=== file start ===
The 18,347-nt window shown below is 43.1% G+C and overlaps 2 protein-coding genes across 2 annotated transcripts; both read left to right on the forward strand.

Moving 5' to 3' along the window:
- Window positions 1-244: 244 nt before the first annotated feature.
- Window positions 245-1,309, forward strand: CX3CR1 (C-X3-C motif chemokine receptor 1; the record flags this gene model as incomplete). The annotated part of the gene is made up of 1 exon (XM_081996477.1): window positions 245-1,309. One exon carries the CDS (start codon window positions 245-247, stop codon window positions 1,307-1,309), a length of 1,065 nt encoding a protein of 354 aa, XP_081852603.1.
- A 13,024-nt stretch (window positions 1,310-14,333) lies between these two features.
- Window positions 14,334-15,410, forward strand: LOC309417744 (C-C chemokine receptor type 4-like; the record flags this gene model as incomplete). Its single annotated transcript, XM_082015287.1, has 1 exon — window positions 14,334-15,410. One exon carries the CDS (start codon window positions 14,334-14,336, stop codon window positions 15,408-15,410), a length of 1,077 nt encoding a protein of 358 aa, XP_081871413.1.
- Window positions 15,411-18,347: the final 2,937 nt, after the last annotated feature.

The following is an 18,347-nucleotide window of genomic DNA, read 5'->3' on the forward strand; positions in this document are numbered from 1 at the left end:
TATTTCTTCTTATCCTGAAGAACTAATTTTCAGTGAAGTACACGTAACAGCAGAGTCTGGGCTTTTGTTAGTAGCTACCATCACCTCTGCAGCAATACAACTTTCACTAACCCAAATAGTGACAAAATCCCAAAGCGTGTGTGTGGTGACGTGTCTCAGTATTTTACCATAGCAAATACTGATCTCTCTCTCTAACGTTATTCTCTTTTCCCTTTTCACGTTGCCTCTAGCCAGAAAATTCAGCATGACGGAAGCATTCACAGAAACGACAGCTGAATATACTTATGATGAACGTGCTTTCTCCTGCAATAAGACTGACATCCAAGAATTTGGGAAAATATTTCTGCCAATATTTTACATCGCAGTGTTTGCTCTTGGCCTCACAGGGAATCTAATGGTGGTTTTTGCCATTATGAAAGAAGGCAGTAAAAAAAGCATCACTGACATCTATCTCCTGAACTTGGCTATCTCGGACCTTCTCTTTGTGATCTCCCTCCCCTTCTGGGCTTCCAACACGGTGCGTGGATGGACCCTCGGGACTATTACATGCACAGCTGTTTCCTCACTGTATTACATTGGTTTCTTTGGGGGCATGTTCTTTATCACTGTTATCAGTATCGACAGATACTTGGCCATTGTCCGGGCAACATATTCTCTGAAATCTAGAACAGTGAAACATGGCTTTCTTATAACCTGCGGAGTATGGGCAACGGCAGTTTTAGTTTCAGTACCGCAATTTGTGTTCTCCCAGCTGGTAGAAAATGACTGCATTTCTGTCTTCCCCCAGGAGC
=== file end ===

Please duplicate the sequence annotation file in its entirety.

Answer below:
The 18,347-nt window shown below is 43.1% G+C and overlaps 2 protein-coding genes across 2 annotated transcripts; both read left to right on the forward strand.

Moving 5' to 3' along the window:
- Window positions 1-244: 244 nt before the first annotated feature.
- Window positions 245-1,309, forward strand: CX3CR1 (C-X3-C motif chemokine receptor 1; the record flags this gene model as incomplete). The annotated part of the gene is made up of 1 exon (XM_081996477.1): window positions 245-1,309. One exon carries the CDS (start codon window positions 245-247, stop codon window positions 1,307-1,309), a length of 1,065 nt encoding a protein of 354 aa, XP_081852603.1.
- A 13,024-nt stretch (window positions 1,310-14,333) lies between these two features.
- Window positions 14,334-15,410, forward strand: LOC309417744 (C-C chemokine receptor type 4-like; the record flags this gene model as incomplete). Its single annotated transcript, XM_082015287.1, has 1 exon — window positions 14,334-15,410. One exon carries the CDS (start codon window positions 14,334-14,336, stop codon window positions 15,408-15,410), a length of 1,077 nt encoding a protein of 358 aa, XP_081871413.1.
- Window positions 15,411-18,347: the final 2,937 nt, after the last annotated feature.

The following is an 18,347-nucleotide window of genomic DNA, read 5'->3' on the forward strand; positions in this document are numbered from 1 at the left end:
TATTTCTTCTTATCCTGAAGAACTAATTTTCAGTGAAGTACACGTAACAGCAGAGTCTGGGCTTTTGTTAGTAGCTACCATCACCTCTGCAGCAATACAACTTTCACTAACCCAAATAGTGACAAAATCCCAAAGCGTGTGTGTGGTGACGTGTCTCAGTATTTTACCATAGCAAATACTGATCTCTCTCTCTAACGTTATTCTCTTTTCCCTTTTCACGTTGCCTCTAGCCAGAAAATTCAGCATGACGGAAGCATTCACAGAAACGACAGCTGAATATACTTATGATGAACGTGCTTTCTCCTGCAATAAGACTGACATCCAAGAATTTGGGAAAATATTTCTGCCAATATTTTACATCGCAGTGTTTGCTCTTGGCCTCACAGGGAATCTAATGGTGGTTTTTGCCATTATGAAAGAAGGCAGTAAAAAAAGCATCACTGACATCTATCTCCTGAACTTGGCTATCTCGGACCTTCTCTTTGTGATCTCCCTCCCCTTCTGGGCTTCCAACACGGTGCGTGGATGGACCCTCGGGACTATTACATGCACAGCTGTTTCCTCACTGTATTACATTGGTTTCTTTGGGGGCATGTTCTTTATCACTGTTATCAGTATCGACAGATACTTGGCCATTGTCCGGGCAACATATTCTCTGAAATCTAGAACAGTGAAACATGGCTTTCTTATAACCTGCGGAGTATGGGCAACGGCAGTTTTAGTTTCAGTACCGCAATTTGTGTTCTCCCAGCTGGTAGAAAATGACTGCATTTCTGTCTTCCCCCAGGAGC